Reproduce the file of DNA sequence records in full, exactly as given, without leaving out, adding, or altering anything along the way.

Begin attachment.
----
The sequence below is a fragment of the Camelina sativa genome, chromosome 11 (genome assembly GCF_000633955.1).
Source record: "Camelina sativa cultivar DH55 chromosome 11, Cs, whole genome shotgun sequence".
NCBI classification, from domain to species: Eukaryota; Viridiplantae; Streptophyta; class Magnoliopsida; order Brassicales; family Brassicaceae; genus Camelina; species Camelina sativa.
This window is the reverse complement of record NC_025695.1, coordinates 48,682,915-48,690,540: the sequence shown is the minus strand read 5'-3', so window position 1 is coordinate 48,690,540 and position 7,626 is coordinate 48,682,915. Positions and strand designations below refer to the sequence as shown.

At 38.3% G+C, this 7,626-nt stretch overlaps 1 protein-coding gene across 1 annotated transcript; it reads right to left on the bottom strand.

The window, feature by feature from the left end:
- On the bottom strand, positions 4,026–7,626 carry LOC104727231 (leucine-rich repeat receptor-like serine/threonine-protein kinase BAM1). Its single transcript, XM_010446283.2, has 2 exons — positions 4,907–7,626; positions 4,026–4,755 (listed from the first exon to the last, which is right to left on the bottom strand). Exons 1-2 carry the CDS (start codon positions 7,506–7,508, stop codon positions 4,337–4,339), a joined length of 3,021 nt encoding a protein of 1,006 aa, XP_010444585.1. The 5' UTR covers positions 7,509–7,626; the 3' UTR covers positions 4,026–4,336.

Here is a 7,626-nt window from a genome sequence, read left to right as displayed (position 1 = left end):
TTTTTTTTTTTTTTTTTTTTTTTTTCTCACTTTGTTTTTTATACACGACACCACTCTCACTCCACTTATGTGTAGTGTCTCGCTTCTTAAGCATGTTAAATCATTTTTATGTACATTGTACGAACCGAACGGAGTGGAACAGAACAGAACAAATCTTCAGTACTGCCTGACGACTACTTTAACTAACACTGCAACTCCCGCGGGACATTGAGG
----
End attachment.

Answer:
The sequence below is a fragment of the Camelina sativa genome, chromosome 11 (genome assembly GCF_000633955.1).
Source record: "Camelina sativa cultivar DH55 chromosome 11, Cs, whole genome shotgun sequence".
NCBI classification, from domain to species: Eukaryota; Viridiplantae; Streptophyta; class Magnoliopsida; order Brassicales; family Brassicaceae; genus Camelina; species Camelina sativa.
This window is the reverse complement of record NC_025695.1, coordinates 48,682,915-48,690,540: the sequence shown is the minus strand read 5'-3', so window position 1 is coordinate 48,690,540 and position 7,626 is coordinate 48,682,915. Positions and strand designations below refer to the sequence as shown.

At 38.3% G+C, this 7,626-nt stretch overlaps 1 protein-coding gene across 1 annotated transcript; it reads right to left on the bottom strand.

The window, feature by feature from the left end:
- On the bottom strand, positions 4,026–7,626 carry LOC104727231 (leucine-rich repeat receptor-like serine/threonine-protein kinase BAM1). Its single transcript, XM_010446283.2, has 2 exons — positions 4,907–7,626; positions 4,026–4,755 (listed from the first exon to the last, which is right to left on the bottom strand). Exons 1-2 carry the CDS (start codon positions 7,506–7,508, stop codon positions 4,337–4,339), a joined length of 3,021 nt encoding a protein of 1,006 aa, XP_010444585.1. The 5' UTR covers positions 7,509–7,626; the 3' UTR covers positions 4,026–4,336.

Here is a 7,626-nt window from a genome sequence, read left to right as displayed (position 1 = left end):
TTTTTTTTTTTTTTTTTTTTTTTTTCTCACTTTGTTTTTTATACACGACACCACTCTCACTCCACTTATGTGTAGTGTCTCGCTTCTTAAGCATGTTAAATCATTTTTATGTACATTGTACGAACCGAACGGAGTGGAACAGAACAGAACAAATCTTCAGTACTGCCTGACGACTACTTTAACTAACACTGCAACTCCCGCGGGACATTGAGG